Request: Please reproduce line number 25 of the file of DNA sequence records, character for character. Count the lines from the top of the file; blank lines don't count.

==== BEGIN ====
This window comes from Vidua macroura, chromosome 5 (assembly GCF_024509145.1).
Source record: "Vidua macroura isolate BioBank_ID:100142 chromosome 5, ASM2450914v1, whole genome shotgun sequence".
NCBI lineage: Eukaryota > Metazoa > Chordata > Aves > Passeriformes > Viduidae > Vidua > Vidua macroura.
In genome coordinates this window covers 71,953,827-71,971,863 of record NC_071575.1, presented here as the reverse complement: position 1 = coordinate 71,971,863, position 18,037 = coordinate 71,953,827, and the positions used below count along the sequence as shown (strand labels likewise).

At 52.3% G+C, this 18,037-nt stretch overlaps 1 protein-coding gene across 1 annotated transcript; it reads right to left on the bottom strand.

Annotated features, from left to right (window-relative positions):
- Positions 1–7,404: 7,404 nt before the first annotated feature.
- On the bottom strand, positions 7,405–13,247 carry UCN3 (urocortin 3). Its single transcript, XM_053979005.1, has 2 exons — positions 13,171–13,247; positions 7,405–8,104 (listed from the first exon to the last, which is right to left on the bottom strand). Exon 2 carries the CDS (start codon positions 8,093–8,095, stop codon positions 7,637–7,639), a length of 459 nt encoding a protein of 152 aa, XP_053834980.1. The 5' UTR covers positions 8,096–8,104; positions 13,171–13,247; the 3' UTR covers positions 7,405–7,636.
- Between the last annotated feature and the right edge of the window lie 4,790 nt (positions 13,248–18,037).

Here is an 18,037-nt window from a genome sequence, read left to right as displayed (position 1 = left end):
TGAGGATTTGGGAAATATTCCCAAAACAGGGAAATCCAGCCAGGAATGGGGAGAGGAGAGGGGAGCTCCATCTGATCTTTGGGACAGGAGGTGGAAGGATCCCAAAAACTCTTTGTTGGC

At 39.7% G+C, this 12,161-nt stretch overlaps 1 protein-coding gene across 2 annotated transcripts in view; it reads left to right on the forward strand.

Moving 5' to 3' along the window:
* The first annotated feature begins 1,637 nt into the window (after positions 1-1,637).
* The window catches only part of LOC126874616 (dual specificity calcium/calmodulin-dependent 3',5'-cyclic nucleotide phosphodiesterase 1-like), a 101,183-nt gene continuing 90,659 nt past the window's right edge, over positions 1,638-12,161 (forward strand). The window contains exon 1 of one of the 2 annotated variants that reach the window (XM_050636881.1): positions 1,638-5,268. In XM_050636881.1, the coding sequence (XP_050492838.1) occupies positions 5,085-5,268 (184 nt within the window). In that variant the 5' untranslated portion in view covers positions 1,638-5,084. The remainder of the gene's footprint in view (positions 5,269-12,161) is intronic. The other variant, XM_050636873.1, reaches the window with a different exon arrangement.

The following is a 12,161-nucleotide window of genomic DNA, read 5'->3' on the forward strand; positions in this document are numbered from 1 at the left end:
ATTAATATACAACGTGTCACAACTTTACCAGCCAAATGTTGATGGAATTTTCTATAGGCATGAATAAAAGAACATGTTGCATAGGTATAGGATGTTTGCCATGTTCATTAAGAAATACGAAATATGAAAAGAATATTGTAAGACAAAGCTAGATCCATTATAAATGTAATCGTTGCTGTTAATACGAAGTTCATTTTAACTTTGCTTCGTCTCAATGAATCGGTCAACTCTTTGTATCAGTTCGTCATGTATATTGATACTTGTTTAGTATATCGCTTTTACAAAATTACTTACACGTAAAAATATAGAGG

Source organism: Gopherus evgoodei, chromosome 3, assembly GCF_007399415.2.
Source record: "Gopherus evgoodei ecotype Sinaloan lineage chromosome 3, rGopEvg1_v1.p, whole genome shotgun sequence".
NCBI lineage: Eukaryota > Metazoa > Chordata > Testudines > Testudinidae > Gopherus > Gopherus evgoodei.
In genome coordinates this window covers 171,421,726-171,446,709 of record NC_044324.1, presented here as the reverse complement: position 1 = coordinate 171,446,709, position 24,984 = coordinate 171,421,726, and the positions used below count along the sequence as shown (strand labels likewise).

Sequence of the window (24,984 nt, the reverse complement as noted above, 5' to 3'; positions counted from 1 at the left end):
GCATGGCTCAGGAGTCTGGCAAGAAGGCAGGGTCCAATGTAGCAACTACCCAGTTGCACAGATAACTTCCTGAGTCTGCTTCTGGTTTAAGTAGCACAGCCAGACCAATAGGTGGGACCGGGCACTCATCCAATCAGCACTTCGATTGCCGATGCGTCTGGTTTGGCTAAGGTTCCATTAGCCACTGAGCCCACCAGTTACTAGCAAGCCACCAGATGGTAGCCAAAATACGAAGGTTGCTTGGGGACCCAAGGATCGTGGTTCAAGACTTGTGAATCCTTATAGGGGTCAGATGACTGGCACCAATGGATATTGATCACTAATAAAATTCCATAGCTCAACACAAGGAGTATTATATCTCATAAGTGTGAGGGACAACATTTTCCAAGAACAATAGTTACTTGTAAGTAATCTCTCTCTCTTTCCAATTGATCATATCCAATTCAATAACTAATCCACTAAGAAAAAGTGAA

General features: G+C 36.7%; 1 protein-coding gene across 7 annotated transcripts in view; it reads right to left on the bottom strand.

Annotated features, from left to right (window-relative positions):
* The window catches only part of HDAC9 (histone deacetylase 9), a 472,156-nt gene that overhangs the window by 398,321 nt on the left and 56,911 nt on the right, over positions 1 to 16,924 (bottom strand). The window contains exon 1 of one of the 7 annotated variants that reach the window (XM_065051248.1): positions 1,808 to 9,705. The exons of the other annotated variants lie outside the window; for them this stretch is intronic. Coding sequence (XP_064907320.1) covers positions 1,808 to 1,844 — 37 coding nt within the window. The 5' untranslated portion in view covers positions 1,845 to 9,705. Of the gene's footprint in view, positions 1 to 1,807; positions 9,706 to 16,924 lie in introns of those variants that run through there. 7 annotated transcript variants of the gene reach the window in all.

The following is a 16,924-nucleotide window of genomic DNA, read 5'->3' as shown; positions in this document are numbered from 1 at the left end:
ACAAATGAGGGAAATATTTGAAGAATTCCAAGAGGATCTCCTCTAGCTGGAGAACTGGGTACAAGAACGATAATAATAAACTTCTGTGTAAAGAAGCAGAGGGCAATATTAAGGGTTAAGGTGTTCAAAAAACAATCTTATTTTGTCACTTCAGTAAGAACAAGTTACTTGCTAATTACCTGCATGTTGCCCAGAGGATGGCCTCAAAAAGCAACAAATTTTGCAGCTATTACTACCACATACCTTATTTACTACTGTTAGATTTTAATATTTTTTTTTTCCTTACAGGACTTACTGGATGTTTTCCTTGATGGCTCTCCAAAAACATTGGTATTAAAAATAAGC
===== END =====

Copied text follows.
Annotated features, from left to right (window-relative positions):